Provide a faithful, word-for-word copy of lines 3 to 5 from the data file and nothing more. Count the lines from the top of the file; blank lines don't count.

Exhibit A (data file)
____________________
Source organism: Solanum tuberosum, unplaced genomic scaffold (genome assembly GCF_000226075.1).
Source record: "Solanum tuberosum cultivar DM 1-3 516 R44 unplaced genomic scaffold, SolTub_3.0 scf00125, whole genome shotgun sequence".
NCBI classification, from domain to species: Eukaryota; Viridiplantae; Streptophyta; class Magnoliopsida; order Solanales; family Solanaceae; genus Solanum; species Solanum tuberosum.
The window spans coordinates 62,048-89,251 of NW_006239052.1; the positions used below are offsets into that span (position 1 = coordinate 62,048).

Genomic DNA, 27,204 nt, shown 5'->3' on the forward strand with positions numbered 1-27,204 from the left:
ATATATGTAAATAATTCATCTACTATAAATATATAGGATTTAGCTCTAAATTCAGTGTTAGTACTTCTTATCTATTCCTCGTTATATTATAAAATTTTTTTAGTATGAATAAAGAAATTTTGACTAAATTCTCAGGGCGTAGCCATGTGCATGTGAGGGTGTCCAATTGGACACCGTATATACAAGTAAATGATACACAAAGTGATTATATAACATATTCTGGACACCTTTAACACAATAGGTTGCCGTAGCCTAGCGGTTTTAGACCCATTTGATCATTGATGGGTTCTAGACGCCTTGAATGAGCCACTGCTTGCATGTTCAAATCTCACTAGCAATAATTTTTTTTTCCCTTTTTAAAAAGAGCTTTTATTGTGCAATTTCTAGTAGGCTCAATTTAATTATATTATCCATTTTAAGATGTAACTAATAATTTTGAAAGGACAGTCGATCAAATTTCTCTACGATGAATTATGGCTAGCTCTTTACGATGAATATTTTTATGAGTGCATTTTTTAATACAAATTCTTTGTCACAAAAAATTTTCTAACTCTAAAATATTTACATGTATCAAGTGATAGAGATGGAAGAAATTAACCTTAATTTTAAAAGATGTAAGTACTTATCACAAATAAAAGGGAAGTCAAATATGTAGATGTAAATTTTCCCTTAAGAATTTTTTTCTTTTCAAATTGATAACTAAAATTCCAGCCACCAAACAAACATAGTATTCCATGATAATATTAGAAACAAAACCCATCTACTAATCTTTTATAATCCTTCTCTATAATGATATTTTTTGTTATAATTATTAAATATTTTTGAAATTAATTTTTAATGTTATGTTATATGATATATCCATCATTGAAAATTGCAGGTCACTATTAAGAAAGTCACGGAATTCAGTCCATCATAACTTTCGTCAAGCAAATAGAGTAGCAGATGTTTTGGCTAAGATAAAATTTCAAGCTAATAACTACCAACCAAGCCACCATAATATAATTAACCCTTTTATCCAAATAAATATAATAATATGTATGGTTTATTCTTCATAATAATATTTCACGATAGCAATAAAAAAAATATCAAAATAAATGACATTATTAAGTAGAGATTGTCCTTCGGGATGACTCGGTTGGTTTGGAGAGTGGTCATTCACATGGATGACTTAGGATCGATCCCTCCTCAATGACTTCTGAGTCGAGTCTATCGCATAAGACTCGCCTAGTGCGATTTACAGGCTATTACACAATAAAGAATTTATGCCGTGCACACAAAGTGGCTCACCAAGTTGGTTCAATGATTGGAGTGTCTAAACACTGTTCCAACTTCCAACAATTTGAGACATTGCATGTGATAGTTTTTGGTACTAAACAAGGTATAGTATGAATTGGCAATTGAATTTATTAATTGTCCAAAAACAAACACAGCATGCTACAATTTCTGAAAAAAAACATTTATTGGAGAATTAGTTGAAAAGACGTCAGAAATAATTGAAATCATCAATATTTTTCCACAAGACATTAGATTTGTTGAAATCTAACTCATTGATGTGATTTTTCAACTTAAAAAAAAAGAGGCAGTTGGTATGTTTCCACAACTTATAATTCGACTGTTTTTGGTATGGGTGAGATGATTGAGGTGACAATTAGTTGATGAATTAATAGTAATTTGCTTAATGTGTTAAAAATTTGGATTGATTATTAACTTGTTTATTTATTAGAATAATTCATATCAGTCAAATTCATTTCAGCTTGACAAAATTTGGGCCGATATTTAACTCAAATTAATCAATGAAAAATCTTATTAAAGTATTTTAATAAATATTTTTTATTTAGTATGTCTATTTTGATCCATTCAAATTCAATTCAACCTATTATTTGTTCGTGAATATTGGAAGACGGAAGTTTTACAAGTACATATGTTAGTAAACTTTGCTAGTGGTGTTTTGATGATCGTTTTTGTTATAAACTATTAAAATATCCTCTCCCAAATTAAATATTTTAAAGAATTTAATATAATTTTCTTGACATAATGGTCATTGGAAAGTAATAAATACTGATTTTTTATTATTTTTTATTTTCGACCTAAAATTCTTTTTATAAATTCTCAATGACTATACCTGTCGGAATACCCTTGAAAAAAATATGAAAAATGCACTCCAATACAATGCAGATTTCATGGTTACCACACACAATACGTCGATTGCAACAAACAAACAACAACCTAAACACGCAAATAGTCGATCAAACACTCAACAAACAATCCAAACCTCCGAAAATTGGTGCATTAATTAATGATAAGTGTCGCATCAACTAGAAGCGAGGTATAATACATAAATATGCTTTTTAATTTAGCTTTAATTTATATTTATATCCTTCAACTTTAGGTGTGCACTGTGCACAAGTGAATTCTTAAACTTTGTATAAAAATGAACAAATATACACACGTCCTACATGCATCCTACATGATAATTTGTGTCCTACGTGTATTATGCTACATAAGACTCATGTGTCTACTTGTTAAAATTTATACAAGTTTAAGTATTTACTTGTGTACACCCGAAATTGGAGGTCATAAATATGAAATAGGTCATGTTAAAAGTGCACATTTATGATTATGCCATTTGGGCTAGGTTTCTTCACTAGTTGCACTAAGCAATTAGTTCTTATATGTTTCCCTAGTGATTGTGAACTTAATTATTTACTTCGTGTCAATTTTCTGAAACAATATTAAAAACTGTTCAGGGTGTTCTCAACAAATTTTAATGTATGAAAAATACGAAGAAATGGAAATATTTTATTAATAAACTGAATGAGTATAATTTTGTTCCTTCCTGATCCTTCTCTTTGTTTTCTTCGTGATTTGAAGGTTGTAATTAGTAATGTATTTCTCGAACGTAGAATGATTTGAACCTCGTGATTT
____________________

NCBI classification, from domain to species: Eukaryota; Viridiplantae; Streptophyta; class Magnoliopsida; order Solanales; family Solanaceae; genus Solanum; species Solanum tuberosum.
The window spans coordinates 62,048-89,251 of NW_006239052.1; the positions used below are offsets into that span (position 1 = coordinate 62,048).

Genomic DNA, 27,204 nt, shown 5'->3' on the forward strand with positions numbered 1-27,204 from the left: